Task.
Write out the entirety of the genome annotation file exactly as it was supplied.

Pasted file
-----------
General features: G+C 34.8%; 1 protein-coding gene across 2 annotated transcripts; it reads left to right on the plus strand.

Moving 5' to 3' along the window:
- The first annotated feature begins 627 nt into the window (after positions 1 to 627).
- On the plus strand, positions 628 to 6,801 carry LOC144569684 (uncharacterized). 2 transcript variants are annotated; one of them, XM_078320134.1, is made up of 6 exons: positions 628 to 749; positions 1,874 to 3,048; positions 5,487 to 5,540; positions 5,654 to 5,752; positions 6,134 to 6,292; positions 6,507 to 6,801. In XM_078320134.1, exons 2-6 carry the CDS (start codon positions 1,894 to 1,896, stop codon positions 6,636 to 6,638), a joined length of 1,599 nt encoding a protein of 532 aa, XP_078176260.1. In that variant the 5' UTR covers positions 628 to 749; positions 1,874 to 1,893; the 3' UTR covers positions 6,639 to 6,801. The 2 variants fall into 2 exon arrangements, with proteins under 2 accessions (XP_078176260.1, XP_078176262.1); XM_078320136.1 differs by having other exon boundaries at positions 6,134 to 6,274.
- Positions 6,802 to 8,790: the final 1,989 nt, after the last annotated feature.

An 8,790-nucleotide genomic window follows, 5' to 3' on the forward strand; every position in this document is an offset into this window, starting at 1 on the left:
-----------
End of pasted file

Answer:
General features: G+C 34.8%; 1 protein-coding gene across 2 annotated transcripts; it reads left to right on the plus strand.

Moving 5' to 3' along the window:
- The first annotated feature begins 627 nt into the window (after positions 1 to 627).
- On the plus strand, positions 628 to 6,801 carry LOC144569684 (uncharacterized). 2 transcript variants are annotated; one of them, XM_078320134.1, is made up of 6 exons: positions 628 to 749; positions 1,874 to 3,048; positions 5,487 to 5,540; positions 5,654 to 5,752; positions 6,134 to 6,292; positions 6,507 to 6,801. In XM_078320134.1, exons 2-6 carry the CDS (start codon positions 1,894 to 1,896, stop codon positions 6,636 to 6,638), a joined length of 1,599 nt encoding a protein of 532 aa, XP_078176260.1. In that variant the 5' UTR covers positions 628 to 749; positions 1,874 to 1,893; the 3' UTR covers positions 6,639 to 6,801. The 2 variants fall into 2 exon arrangements, with proteins under 2 accessions (XP_078176260.1, XP_078176262.1); XM_078320136.1 differs by having other exon boundaries at positions 6,134 to 6,274.
- Positions 6,802 to 8,790: the final 1,989 nt, after the last annotated feature.

An 8,790-nucleotide genomic window follows, 5' to 3' on the forward strand; every position in this document is an offset into this window, starting at 1 on the left: